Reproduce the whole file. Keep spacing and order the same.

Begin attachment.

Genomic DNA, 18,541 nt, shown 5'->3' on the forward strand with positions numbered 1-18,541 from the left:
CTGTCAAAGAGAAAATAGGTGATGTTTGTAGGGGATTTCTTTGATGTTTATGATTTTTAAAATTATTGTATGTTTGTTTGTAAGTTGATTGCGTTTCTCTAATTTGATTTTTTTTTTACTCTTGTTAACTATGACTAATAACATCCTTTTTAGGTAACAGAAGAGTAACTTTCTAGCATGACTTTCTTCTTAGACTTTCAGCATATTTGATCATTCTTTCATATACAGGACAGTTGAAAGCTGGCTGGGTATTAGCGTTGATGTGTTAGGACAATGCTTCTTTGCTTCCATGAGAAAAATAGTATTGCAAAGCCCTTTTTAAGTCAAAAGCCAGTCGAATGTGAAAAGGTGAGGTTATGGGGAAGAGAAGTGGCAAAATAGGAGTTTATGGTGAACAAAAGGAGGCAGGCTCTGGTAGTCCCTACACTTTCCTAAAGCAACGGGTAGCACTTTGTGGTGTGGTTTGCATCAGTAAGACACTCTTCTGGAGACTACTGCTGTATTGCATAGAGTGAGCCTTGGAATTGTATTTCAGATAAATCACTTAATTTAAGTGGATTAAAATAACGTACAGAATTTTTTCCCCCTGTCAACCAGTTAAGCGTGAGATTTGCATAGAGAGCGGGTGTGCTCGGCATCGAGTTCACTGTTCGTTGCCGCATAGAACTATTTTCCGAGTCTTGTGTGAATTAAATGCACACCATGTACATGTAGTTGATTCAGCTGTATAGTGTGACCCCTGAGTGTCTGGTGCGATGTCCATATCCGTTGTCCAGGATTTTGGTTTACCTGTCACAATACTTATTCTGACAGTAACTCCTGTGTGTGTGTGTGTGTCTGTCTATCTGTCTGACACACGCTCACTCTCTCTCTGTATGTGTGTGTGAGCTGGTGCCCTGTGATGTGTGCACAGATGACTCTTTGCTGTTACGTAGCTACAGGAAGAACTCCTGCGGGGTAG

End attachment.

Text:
Genomic DNA, 18,541 nt, shown 5'->3' on the forward strand with positions numbered 1-18,541 from the left:
CTGTCAAAGAGAAAATAGGTGATGTTTGTAGGGGATTTCTTTGATGTTTATGATTTTTAAAATTATTGTATGTTTGTTTGTAAGTTGATTGCGTTTCTCTAATTTGATTTTTTTTTTACTCTTGTTAACTATGACTAATAACATCCTTTTTAGGTAACAGAAGAGTAACTTTCTAGCATGACTTTCTTCTTAGACTTTCAGCATATTTGATCATTCTTTCATATACAGGACAGTTGAAAGCTGGCTGGGTATTAGCGTTGATGTGTTAGGACAATGCTTCTTTGCTTCCATGAGAAAAATAGTATTGCAAAGCCCTTTTTAAGTCAAAAGCCAGTCGAATGTGAAAAGGTGAGGTTATGGGGAAGAGAAGTGGCAAAATAGGAGTTTATGGTGAACAAAAGGAGGCAGGCTCTGGTAGTCCCTACACTTTCCTAAAGCAACGGGTAGCACTTTGTGGTGTGGTTTGCATCAGTAAGACACTCTTCTGGAGACTACTGCTGTATTGCATAGAGTGAGCCTTGGAATTGTATTTCAGATAAATCACTTAATTTAAGTGGATTAAAATAACGTACAGAATTTTTTCCCCCTGTCAACCAGTTAAGCGTGAGATTTGCATAGAGAGCGGGTGTGCTCGGCATCGAGTTCACTGTTCGTTGCCGCATAGAACTATTTTCCGAGTCTTGTGTGAATTAAATGCACACCATGTACATGTAGTTGATTCAGCTGTATAGTGTGACCCCTGAGTGTCTGGTGCGATGTCCATATCCGTTGTCCAGGATTTTGGTTTACCTGTCACAATACTTATTCTGACAGTAACTCCTGTGTGTGTGTGTGTGTCTGTCTATCTGTCTGACACACGCTCACTCTCTCTCTGTATGTGTGTGTGAGCTGGTGCCCTGTGATGTGTGCACAGATGACTCTTTGCTGTTACGTAGCTACAGGAAGAACTCCTGCGGGGTAG